But celebrity isn’t confined to sports. We also have a certain famous couple who started out as a Wasilla politician and a sportsman–Todd first got our attention by winning the Iron Dog snowmachine race. (I won’t go any more into the Palins–Alaskans either love them or hate them so I need to tread lightly here.) And our politicians are often celebrities–we’ve had so few state governors that any still living are adopted as elder statesmen.
We have a few reality shows set in Alaska, and if you’re associated with one (ie. captain of a certain crabbing boat) you’re also well-known here. I have to admit that I don’t have cable, so I can’t say much about those shows, but they bring us some celebrities too.
And we’ve been fortunate to have some great writers. I’ve written about authors quite a bit, especially in October for Alaska Book Week, but I have to mention the late John Haines, who is probably the poet that first put us on the literary map. And we have many current writers like Eowyn Ivey and Don Rearden who are getting attention now.
The cool part about Alaskan celebrities are how accessible they are. Most of them are nice, friendly people who are in the community. We’ll see someone in the movie theatre or wherever and recognize them, smile and maybe say hi if it seems like a good time for it. Often we’ll make introductions at an event and have a real conversation. For example, between us my dad and I have met a majority of the current state politicians. Some we know well–I went to high school with one of them, and with the wife of another. In the sports world, I have a friend who knows Scott Gomez. My husband used to work with Jeff King, and we’ve both talked to Martin Buser. I had John Baker’s nephew in my English class one year. And of course I’ve met many of the Alaskan writers. It really is a small world. One advantage of living in Alaska–the connections we make. Even with “famous” people.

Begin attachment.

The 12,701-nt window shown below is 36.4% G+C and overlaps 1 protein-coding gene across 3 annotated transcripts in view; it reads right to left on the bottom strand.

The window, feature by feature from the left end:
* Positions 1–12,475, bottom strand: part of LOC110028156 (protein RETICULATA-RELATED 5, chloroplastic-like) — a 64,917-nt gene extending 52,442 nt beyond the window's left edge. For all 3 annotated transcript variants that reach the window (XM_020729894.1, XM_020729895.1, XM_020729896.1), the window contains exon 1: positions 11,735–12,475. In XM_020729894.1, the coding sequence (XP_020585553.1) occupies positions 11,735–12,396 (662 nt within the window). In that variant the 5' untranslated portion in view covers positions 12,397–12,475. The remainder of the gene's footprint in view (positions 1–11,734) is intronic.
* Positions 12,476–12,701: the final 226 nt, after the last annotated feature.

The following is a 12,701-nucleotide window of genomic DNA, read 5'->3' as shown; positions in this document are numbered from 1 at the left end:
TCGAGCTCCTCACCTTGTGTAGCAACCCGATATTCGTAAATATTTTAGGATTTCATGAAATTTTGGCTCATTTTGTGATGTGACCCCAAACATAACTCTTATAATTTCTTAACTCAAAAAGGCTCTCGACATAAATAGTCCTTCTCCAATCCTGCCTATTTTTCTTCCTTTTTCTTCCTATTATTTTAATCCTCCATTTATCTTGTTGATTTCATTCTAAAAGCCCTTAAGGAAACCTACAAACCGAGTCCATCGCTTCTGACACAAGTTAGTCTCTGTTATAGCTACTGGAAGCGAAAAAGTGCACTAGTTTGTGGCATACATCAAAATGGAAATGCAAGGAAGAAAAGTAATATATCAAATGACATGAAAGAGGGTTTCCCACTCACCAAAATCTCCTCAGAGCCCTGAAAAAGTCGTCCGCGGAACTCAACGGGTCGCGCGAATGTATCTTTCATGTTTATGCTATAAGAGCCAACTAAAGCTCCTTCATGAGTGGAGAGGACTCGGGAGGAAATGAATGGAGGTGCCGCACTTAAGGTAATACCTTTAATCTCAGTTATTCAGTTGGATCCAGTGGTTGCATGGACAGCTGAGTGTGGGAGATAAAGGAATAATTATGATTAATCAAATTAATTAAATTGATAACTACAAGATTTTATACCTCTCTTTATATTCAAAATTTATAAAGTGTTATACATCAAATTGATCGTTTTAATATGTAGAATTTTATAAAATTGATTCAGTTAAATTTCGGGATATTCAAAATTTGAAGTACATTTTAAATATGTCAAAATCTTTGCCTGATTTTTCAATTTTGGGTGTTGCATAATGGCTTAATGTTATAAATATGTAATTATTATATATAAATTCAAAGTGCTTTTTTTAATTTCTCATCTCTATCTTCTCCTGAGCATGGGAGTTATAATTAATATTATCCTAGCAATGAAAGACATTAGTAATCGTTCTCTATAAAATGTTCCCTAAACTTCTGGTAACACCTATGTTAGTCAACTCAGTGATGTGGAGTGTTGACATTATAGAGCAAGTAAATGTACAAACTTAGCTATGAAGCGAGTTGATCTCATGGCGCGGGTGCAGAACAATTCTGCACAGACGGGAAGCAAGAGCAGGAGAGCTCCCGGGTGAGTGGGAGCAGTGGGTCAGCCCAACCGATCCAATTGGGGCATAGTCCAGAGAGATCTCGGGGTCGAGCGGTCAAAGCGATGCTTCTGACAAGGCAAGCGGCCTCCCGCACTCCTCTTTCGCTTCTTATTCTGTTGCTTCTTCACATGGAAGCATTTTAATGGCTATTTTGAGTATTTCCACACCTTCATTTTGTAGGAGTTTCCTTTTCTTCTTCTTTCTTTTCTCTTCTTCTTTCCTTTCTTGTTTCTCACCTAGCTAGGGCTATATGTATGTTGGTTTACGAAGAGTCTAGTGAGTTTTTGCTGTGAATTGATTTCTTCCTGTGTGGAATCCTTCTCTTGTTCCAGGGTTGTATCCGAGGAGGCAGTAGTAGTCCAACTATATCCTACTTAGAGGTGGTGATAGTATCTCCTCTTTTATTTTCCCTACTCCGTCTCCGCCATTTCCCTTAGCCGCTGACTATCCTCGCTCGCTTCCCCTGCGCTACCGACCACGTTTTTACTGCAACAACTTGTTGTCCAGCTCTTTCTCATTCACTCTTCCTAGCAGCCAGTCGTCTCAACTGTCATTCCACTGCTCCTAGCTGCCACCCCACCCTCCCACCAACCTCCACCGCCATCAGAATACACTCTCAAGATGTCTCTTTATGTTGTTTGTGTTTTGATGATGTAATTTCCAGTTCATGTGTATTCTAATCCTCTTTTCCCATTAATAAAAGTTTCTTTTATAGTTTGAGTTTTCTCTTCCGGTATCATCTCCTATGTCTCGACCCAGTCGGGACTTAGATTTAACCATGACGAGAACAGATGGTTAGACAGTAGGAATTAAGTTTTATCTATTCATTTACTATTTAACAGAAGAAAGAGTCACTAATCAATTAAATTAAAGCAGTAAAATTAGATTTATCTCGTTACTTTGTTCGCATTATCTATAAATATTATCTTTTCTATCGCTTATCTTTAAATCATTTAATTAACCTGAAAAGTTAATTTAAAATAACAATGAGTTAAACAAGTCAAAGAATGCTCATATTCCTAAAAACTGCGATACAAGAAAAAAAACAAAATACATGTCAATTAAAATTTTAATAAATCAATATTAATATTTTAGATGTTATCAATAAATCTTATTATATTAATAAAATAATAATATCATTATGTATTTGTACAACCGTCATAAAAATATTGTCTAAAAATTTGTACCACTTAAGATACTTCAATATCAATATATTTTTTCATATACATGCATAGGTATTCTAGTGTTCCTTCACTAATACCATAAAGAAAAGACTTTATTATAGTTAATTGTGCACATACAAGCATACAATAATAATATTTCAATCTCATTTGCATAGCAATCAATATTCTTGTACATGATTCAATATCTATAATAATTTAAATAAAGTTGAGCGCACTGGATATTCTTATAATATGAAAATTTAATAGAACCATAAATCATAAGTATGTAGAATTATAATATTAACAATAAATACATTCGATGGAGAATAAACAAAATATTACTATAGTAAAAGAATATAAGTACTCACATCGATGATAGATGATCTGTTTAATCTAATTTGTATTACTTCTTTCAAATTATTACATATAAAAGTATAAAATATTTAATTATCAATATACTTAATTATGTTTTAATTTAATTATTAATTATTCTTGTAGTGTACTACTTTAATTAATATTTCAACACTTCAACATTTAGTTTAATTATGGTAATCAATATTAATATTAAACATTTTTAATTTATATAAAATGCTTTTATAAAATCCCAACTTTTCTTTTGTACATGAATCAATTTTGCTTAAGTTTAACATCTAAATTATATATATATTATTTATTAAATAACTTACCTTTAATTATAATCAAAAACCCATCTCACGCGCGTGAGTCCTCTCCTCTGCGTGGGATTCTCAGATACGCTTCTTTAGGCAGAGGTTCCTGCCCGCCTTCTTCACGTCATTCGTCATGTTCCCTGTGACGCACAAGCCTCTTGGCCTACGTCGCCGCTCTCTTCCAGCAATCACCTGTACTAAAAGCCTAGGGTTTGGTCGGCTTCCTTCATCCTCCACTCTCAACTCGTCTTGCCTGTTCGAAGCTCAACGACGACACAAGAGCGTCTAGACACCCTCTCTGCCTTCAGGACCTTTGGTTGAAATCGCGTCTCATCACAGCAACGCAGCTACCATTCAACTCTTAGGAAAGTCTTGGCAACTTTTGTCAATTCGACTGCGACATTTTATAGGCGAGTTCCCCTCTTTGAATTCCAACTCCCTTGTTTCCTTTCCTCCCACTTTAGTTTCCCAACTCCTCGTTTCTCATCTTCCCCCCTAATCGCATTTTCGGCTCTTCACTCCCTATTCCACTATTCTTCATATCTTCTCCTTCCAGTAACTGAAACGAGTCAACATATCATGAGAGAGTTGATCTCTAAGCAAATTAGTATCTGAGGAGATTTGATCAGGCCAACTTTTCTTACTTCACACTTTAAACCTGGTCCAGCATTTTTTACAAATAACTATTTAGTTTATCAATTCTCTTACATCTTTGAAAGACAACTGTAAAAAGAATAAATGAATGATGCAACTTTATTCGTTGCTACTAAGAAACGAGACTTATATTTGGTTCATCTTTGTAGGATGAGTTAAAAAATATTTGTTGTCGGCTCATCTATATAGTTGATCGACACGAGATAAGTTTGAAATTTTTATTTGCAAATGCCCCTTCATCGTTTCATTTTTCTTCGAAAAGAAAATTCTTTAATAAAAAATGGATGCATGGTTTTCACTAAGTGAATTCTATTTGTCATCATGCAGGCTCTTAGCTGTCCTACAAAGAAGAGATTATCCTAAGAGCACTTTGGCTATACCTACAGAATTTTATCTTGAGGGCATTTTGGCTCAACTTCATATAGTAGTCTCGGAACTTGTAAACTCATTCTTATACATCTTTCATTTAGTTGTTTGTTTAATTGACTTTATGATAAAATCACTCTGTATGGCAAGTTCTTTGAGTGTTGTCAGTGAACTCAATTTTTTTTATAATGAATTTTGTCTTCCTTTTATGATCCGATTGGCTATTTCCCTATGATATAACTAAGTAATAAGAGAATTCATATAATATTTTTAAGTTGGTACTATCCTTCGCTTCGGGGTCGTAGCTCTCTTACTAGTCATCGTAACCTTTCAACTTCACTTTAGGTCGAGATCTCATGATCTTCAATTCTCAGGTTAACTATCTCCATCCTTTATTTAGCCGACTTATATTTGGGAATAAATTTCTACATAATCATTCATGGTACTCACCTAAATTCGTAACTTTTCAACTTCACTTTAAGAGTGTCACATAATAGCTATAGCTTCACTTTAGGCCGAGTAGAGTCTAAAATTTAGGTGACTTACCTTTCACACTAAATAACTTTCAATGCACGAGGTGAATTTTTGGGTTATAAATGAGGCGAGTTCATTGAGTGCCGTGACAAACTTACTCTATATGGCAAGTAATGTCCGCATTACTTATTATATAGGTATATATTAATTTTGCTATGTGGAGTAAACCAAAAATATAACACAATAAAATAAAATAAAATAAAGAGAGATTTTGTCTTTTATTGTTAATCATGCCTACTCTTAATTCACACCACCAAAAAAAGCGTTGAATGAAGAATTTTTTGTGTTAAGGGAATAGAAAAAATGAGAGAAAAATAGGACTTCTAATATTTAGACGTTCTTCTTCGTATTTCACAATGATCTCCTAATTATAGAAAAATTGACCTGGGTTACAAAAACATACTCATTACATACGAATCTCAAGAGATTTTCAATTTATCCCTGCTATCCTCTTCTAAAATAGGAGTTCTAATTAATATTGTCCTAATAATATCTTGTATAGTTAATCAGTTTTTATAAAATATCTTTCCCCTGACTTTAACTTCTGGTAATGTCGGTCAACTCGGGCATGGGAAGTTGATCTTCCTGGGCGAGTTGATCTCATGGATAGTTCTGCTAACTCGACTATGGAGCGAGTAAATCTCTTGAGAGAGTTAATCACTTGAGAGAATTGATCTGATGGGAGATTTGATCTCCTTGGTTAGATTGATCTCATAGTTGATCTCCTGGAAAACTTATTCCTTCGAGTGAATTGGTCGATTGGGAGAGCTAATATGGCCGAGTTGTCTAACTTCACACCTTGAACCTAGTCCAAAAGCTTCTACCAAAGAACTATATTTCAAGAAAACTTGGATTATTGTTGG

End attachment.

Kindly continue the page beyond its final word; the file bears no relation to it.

Posted on March 29, 2013
I promised more details on my signing with Prism. Here’s how I got my first book contract:
This is not an overnight success story. I dabbled in writing all my life. When I taught English, I wrote with my students, but didn’t really think of myself as a writer until I took a course with ASWC (Alaska State Writing Consortium). Then I did NaNoWriMo (National Novel Writing Month) in 2003; one night I was writing along, and suddenly realized Bob was about to propose, and he did! I was hooked. Once I proved I could write a book, I wanted to write a good one. I started my first real novel in 2006, and ended up writing a series of four, all set in the Alaska Gold Rush.
To refine my writing skills, I attended workshops and conferences, and joined the Alaska chapter of Romance Writers of America (AKRWA). I learned so much from those ladies, and their support encouraged me to find other writing groups and resources. Then I began submitting to agents. I racked up more than 50 rejections, but came close to a “yes” several times. (Some of those queries were premature; my advice to other writers: make sure your query and manuscript are ready for primetime to save yourself and others a lot of time and energy!) I retired in May of 2012 to write full-time.
Earlier this winter, I decided to test if I had a good “blurb” (description) for my second novel. I saw an online pitch contest on the Savvy Authors website and sent it off. Kerri Nelson wrote me back asking for the manuscript. I sent it to her, then got an email a couple months later saying that she was leaving, was it okay if she gave it to another editor? I said yes. Then a couple days later I got an email from Jacqueline Hopper offering me a contract for the book. I took a little time to check with some agents I had been corresponding with, then I said yes to her and signed the contract.